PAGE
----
It’s ADHD Awareness Month and very generously, Rosie Symes, our DEI Lead and one of our Community Managers has shared her experience of receiving a diagnosis, the preconceptions that she had about ADHD and how being diagnosed as ADHD has made a difference to her life.
I thought I was too smart to have ADHD.
When it was first mentioned to me at 25 that I might have ADHD my first thoughts were “no, surely not, there’s no way.” The image of someone with ADHD in my head was someone who was always late, dropped out of Uni, and couldn’t hold down a job.
In contrast, I’d just graduated top of my year from my Master’s Degree, I was diligently (annoyingly) punctual, and I was the star employee.
I thought about it some more, and put it off. But I was also extremely forgetful, had no attention to detail, would perpetually procrastinate big tasks, was always losing my belongings, constantly fidgeting, extremely impatient, emotionally volatile, and just completely unable to deal with normal amounts of stress.
On the outside people thought I was a ‘Girlboss’, on the inside I was crumbling just trying to keep my life together.
When I finally took the steps to get diagnosed my assessment psychiatrist said:
“I usually go away and review but in your case, I can tell you right now – you’re definitely ADHD.”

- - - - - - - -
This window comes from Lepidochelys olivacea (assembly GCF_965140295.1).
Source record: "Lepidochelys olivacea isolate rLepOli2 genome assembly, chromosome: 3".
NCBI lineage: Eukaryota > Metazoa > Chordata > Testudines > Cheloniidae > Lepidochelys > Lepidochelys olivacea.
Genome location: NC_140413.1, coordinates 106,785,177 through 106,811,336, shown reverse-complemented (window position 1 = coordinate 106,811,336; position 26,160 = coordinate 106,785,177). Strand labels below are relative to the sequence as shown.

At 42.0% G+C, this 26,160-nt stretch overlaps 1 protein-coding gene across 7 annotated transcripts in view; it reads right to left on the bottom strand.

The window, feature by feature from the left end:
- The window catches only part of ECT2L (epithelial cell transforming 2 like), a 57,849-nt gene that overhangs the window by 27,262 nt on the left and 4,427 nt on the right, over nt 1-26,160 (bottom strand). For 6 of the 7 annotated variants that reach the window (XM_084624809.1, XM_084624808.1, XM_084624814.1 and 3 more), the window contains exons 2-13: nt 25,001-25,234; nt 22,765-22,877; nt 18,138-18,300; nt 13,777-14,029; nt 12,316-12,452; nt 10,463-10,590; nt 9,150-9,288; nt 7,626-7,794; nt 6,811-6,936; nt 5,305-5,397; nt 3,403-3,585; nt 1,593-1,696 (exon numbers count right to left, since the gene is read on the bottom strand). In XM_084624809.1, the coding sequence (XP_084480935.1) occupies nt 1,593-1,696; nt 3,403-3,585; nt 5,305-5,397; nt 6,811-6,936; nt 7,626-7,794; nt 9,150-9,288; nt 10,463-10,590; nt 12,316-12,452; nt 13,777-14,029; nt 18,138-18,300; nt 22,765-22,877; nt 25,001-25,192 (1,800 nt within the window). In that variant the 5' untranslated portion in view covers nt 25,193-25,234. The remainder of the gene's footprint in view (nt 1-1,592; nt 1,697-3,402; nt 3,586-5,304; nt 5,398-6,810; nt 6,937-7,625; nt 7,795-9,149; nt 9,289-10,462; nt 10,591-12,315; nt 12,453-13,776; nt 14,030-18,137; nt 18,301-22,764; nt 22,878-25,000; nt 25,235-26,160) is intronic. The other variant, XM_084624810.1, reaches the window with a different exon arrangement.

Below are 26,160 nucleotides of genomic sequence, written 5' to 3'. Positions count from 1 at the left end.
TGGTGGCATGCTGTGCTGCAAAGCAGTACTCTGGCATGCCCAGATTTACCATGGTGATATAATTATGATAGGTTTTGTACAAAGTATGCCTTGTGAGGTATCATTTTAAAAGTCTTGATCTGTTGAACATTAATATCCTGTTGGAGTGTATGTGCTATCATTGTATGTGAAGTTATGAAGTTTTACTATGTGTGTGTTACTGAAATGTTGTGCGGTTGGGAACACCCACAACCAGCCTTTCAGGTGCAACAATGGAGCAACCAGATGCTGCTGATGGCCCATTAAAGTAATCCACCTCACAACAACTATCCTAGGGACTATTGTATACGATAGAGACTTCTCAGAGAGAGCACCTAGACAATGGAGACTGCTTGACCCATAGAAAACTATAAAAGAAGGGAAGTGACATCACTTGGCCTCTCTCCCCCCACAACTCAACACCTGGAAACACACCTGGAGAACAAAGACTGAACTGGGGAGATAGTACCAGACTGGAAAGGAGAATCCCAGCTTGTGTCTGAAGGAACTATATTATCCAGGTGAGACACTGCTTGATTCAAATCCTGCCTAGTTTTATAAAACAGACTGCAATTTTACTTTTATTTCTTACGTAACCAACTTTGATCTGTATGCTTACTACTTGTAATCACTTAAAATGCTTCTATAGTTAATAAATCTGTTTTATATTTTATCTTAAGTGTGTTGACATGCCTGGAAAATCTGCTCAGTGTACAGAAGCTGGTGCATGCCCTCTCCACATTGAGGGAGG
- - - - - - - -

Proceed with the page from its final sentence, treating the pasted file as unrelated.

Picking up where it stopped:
It was so validating and at the same time so gut-wrenching; I was glad to finally know why I was different, but I also grieved for the younger version of me.
The girl who struggled to make friends in the playground, forgot important information, nearly failed her A Levels, and felt like she was perpetually letting everyone around her down.
We’re only really just understanding that ADHD presents drastically differently in adults, that women are likely to be told it’s anxiety, and how even children can develop extensive coping mechanisms to mask problems.
That’s why ADHD Awareness Month is so important to paint a realistic picture of ADHD.
To find out more about ADHD Awareness Month, click here.
Gen Z, ADHD, ex-agency creative. Anti-hustle culture, pro-mental health, queer advocate and proponent of trans rights. Always snacking, sometimes running, and never too busy for a chat!